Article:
FDA

Where Things Stand: FDA Halting Use Of Some Monoclonal Antibodies Treatments Bursts GOP’s Anti-Vax Bubble
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But some Republicans are already using the Biden administration’s new, common sense decision to pour gasoline on their baseless federal overreach fights.

The Food and Drug Administration removed two monoclonal antibody therapies from its list of approved treatments for COVID-19 this week, at least temporarily. Citing clinical data, the FDA said in a statement that it has found two of the treatments “are highly unlikely to be active against the omicron variant, which is circulating at a very high frequency throughout the United States.” HHS sent out a letter to state officials this week, alerting them that the federal government would stop handing out the treatments made by Regeneron Pharmaceuticals and Eli Lilly to states for now, according to the Washington Post which obtained a copy of the letter.

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ORLANDO, FLORIDA, UNITED STATES - 2021/04/10: Johnson & Johnson COVID-19 vial and box seen at a vaccination site.Doses of the Johnson & Johnson vaccine are being administered throughout the state of Florida despite a small number of patients who have experienced adverse reactions, including blood clots. (Photo by Paul Hennessy/SOPA Images/LightRocket via Getty Images)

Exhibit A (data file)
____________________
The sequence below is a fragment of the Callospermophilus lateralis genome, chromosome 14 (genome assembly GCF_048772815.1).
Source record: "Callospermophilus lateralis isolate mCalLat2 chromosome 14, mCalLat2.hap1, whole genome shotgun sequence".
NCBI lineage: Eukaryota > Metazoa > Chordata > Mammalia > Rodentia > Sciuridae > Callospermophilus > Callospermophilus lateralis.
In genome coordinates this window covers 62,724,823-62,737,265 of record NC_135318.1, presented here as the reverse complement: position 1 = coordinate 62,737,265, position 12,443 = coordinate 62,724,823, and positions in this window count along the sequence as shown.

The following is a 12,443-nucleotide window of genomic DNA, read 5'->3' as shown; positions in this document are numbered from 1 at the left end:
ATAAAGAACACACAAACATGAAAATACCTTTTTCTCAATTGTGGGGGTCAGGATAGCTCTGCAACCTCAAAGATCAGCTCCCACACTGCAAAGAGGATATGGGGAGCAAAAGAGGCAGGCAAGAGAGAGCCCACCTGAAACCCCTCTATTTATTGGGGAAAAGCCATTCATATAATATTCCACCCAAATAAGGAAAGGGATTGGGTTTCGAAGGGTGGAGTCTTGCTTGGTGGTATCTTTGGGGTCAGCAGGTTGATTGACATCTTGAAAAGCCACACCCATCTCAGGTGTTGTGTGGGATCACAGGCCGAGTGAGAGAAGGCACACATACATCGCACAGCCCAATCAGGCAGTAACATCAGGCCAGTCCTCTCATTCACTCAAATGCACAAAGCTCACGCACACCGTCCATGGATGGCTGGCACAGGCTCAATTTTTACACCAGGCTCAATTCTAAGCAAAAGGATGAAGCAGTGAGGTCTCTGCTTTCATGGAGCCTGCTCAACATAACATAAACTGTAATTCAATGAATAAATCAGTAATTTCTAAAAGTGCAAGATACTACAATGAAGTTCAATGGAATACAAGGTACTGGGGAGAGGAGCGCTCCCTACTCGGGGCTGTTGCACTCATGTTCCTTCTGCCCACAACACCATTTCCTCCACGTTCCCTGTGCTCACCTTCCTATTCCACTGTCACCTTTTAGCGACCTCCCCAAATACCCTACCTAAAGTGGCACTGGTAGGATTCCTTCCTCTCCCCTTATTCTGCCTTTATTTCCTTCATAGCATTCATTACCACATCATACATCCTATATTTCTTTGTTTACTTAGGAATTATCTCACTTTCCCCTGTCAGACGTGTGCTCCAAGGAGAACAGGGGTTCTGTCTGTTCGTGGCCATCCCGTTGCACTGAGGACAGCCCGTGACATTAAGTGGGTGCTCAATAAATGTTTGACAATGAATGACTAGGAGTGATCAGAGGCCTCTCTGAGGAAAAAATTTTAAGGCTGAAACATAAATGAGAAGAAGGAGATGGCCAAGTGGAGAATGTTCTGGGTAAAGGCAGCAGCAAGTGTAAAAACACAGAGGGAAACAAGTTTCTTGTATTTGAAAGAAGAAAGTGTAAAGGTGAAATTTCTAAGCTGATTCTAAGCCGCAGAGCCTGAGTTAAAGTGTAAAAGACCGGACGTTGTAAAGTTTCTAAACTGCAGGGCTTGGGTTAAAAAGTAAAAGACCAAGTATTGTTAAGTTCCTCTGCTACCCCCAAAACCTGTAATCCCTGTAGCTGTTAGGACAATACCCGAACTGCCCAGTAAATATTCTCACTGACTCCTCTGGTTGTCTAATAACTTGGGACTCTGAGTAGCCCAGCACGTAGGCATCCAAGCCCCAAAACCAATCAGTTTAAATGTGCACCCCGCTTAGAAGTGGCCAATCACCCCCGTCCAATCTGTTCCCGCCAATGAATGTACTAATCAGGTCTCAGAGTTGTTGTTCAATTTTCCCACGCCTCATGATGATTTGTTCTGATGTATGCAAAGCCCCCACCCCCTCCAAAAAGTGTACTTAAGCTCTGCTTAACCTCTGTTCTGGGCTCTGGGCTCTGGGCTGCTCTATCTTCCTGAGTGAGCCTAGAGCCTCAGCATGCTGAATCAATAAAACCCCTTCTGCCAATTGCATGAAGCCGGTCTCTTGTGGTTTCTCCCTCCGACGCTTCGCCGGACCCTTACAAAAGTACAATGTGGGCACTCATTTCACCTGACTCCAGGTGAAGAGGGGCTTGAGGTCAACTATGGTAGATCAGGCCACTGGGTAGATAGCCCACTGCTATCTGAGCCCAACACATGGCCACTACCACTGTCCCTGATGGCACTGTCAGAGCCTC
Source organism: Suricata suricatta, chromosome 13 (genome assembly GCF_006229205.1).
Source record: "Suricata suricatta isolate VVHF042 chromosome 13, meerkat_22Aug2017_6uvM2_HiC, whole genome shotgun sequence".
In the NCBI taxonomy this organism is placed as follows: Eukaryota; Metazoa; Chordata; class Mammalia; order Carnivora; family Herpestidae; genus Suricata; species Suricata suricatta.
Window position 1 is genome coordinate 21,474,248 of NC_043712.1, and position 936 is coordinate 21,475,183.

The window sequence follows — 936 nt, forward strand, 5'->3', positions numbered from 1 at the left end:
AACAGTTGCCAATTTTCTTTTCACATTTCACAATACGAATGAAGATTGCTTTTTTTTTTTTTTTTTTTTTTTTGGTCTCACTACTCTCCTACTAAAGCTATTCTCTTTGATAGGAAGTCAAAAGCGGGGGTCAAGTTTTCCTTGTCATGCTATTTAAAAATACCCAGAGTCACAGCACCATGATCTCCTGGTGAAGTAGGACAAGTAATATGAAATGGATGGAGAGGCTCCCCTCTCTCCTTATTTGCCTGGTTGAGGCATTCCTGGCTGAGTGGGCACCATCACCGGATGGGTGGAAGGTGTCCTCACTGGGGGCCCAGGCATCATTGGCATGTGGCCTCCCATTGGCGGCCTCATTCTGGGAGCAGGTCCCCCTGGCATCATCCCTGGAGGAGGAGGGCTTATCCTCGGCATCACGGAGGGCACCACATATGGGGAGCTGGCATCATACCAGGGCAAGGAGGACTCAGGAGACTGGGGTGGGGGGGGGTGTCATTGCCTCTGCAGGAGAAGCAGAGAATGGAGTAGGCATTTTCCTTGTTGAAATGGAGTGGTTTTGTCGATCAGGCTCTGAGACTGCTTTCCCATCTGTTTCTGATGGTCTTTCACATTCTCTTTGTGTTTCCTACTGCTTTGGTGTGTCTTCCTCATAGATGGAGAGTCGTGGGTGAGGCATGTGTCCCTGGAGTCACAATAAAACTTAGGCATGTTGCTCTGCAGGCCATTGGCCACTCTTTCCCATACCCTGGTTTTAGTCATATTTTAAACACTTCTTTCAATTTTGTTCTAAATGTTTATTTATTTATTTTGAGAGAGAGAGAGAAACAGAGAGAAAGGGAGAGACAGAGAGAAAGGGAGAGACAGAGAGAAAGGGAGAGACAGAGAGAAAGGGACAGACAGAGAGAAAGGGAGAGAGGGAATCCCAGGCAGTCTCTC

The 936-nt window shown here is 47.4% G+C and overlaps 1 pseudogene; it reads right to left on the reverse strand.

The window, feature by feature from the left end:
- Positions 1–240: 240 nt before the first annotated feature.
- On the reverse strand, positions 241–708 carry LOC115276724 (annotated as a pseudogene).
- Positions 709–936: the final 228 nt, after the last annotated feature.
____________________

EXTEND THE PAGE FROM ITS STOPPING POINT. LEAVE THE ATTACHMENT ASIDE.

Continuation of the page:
WASHINGTON, DC - AUGUST 23: FDA Commissioner Stephen Hahn looks on as President Donald Trump announces that the Food and Drug Administration is issuing an emergency authorization for blood plasma as a coronavirus treatment during a press conference in James S. Brady Briefing Room at the White House on on August 23, 2020 in Washington, DC. The move by the FDA comes after President Trump accused the FDA of slow-walking the therapy to harm his reelection chances.(Photo by Pete Marovich/Getty Images)
Boxes containing the Moderna COVID-19 vaccine are prepared to be shipped at the McKesson distribution center in Olive Branch, Miss., Sunday, Dec. 20. (AP Photo/Paul Sancya, Pool)
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